Posted on November 26, 2014
#81: In Everything Give Thanks
I’m not a “bandwagon” kind of girl. If everyone is raving about something, I tend to shy away from it. But this past year, I made an exception when I read a perspective-changing, heart-shaping book, the best-seller One Thousand Gifts—a present from my son and fellow book-lover Jimmy. (Thanks, Son!)
In her own distinctive style, author Ann Voskamp sets out, on a suggestion from a friend, to write a list of a thousand things for which she’s thankful. Through happy times and troubled times, through bounty and hardship, through births and deaths, Ann makes a literal daily practice of 1 Thessalonians 5:18: “In everything give thanks for this is God’s will for you in Christ Jesus.” In the process she realizes how destructive ungratefulness has been in her life, and she experiences the transforming power of eucharisteo.
Eucharisteo is the Greek word for giving thanks. If the word rings familiar to you and you have a church background in certain denominations, you might recognize it as the term for Communion—the Eucharist. So how did the word for thanksgiving become so closely connected with the Lord’s Supper? Get your Bible and let’s find out.
Read Mark 14:12-26. Then take a look at the same event recorded by other inspired writers in Matthew 26:17-30 and Luke 22:7-22.
Jesus sent Peter and John into Jerusalem to make preparations for the Passover meal—the feast of Unleavened Bread. He gave them very specific instructions and signs. “A man carrying a jar of water [unusual, as carrying water was women’s work] will meet you.” They were to follow the man to a house, then ask the house’s owner for use of a furnished upper room. There they were to get everything ready.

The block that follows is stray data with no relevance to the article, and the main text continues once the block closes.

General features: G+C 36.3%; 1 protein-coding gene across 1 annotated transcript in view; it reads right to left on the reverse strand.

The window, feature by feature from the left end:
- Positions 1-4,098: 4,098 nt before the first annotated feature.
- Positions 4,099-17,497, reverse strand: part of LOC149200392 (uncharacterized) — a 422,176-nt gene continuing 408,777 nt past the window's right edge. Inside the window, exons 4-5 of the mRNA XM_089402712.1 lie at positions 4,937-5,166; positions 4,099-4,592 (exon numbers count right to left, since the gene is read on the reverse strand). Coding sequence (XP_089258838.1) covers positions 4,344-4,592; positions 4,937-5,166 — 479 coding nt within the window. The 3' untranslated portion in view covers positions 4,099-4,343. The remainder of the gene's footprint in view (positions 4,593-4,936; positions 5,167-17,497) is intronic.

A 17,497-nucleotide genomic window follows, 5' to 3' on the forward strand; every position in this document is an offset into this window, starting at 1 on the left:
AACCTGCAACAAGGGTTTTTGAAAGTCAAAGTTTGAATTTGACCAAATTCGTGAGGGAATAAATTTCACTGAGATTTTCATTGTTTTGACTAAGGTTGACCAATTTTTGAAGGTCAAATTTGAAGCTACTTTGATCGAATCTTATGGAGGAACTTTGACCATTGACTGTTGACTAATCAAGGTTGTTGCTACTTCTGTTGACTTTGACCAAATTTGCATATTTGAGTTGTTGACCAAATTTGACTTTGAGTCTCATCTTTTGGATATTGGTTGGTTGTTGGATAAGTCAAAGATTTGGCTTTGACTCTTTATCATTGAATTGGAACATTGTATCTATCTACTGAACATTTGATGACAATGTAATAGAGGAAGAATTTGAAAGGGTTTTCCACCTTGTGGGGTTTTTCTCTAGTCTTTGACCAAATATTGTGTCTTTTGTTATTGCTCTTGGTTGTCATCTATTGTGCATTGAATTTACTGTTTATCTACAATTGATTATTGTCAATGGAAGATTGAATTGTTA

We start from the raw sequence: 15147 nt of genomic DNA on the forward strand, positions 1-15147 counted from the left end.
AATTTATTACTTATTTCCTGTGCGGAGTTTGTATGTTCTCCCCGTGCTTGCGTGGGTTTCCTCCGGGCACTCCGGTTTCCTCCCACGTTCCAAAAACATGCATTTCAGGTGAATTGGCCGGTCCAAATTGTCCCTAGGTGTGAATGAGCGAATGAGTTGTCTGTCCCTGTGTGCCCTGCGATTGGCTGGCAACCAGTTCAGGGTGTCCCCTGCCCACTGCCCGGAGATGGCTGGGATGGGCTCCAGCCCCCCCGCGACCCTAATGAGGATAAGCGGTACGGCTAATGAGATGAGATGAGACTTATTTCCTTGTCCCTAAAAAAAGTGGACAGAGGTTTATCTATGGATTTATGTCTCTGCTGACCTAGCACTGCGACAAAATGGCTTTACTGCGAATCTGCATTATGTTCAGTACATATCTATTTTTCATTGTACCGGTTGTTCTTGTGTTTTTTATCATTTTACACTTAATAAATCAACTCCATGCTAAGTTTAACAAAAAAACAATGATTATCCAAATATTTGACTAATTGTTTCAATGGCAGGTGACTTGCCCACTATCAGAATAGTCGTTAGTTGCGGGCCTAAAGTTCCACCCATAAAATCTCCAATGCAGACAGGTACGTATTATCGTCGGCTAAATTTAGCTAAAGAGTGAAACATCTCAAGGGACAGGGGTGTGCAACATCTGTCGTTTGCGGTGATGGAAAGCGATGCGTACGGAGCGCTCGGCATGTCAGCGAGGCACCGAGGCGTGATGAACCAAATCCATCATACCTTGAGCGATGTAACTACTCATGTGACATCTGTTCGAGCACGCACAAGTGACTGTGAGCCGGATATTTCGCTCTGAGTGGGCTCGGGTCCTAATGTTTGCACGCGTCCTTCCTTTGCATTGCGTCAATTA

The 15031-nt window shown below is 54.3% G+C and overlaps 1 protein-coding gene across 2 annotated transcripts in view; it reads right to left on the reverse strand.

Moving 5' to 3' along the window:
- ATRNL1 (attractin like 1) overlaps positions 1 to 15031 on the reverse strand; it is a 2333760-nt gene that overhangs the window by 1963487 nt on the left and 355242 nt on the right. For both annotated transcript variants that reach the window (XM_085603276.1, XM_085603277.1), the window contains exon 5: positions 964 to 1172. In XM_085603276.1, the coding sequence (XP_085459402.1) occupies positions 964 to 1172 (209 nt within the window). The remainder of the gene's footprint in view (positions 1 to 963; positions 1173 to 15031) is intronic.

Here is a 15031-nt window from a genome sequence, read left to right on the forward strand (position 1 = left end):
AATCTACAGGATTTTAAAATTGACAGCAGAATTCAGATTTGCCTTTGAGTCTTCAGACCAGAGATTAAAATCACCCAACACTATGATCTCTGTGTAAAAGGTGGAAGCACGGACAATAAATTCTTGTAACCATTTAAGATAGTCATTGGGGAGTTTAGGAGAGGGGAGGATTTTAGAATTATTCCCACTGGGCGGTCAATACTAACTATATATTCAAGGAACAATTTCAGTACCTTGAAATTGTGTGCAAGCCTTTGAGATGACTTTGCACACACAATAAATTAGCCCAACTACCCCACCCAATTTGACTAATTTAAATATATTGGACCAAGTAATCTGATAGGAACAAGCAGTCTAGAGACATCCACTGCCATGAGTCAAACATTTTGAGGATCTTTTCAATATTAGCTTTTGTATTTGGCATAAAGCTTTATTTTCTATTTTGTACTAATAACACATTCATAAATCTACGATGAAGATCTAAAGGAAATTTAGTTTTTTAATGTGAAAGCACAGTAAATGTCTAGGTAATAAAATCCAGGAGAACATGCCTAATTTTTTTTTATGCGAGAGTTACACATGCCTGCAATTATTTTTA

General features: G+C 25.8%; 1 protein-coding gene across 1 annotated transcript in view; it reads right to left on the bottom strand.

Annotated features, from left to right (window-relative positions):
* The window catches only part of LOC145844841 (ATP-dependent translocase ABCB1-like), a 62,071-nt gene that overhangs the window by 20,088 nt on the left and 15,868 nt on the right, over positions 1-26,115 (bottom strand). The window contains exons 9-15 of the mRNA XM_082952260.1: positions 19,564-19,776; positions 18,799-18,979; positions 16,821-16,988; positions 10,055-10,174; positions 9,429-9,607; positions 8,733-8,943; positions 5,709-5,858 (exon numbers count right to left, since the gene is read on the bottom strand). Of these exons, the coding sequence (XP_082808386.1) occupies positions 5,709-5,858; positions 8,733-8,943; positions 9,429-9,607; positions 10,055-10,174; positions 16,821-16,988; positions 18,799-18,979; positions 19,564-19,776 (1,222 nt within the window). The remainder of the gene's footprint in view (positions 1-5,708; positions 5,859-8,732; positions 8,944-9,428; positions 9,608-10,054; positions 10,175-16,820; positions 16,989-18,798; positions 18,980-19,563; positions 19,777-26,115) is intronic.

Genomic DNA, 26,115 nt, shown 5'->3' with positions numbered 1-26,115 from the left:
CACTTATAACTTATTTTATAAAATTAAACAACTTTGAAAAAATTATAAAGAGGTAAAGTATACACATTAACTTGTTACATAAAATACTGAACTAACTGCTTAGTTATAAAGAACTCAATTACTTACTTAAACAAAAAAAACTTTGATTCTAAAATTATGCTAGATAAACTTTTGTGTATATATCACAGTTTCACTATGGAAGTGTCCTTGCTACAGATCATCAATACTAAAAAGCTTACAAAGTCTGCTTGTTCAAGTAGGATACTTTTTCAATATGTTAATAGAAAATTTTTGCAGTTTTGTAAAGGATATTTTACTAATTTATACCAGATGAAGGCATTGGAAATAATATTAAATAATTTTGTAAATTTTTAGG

When evening came, Jesus and the Twelve met in that upper room and began the age-old ritual Jews had been observing for roughly 1500 years. They were all intimately familiar with the order of the meal’s courses, each of which had a meaning of its own. They’d observed the Passover yearly since they were born.
They had grown up with the feast’s retelling of Israel’s miraculous exodus from Egypt. (It’s found in Exodus 12. Have you read about it? Do you know the story behind the Passover?) Each year they had tasted the bitter herbs that made eyes tear up at the bitter memory of their ancestors’ slavery under Pharaoh. Each year they had eaten the Passover lamb, remembering the lamb’s blood on the doorposts of their ancestors’ houses that had signaled the death angel to “pass over” that dwelling. Each year they’d eaten the unleavened bread, made without yeast because their ancestors had been instructed to be ready to leave Egypt at a moment’s notice with no time for yeast to rise. (Besides, yeast had long been representative of sin—Matthew 16:5-12, 1 Corinthians 5:6-8—and was not to be a part of this holy feast.) Each year they’d sipped the four cups of wine, each with a special significance. Yes, they knew the sequence well.
They didn’t know that this year’s feast would be their last traditional Passover, as the Lamb of God was about to be slain once for all (1 Corinthians 5:7b, Hebrews 9:12, 27-28), changing everything. The “yeast” of sin had been fermenting in the heart of one of their own number; within a few hours Judas would hand Jesus over to His enemies.
But Jesus knew. Jesus knew exactly what was coming. Just as He foreknew how Peter and John would find the upper room, just as he foreknew Judas’ betrayal, so He foreknew that this would be the last meal He would share with His friends. “I have earnestly desired to eat this Passover with you before I suffer,” He told them. His heart was heavy with what was about to unfold.
It’s easy to miss a powerful detail in the story of that evening in the upper room. Taking the bread in His hands he gave thanks (eucharisteo) and broke it, saying, “Take it and eat of it; this is My body.” Then He took the cup, gave thanks (eucharisteo), and said, “Drink from it, all of you. This is My blood.” Do you see it? Knowing what was coming, foreseeing the physical and spiritual agony of becoming sin-filled, He took the emblems representing His own death and gave thanks—making the Communion service a profound example of 1 Thessalonians 5:18’s “…in everything give thanks.” The Eucharist, The Thanks-giving.
Christ Jesus gave thanks that night for the plan of redemption that would save us at extreme cost to Himself. He loves us that much.
Tomorrow, we’ll celebrate Thanksgiving Day. Whether your past year has been full of blessings or troubles or some of each, remember the example of Jesus and think about 1 Thessalonians 5:18: “In everything eucharisteo for this is God’s will for you in Christ Jesus.” Then from the heart, give thanks.
© Diane McLoud 2014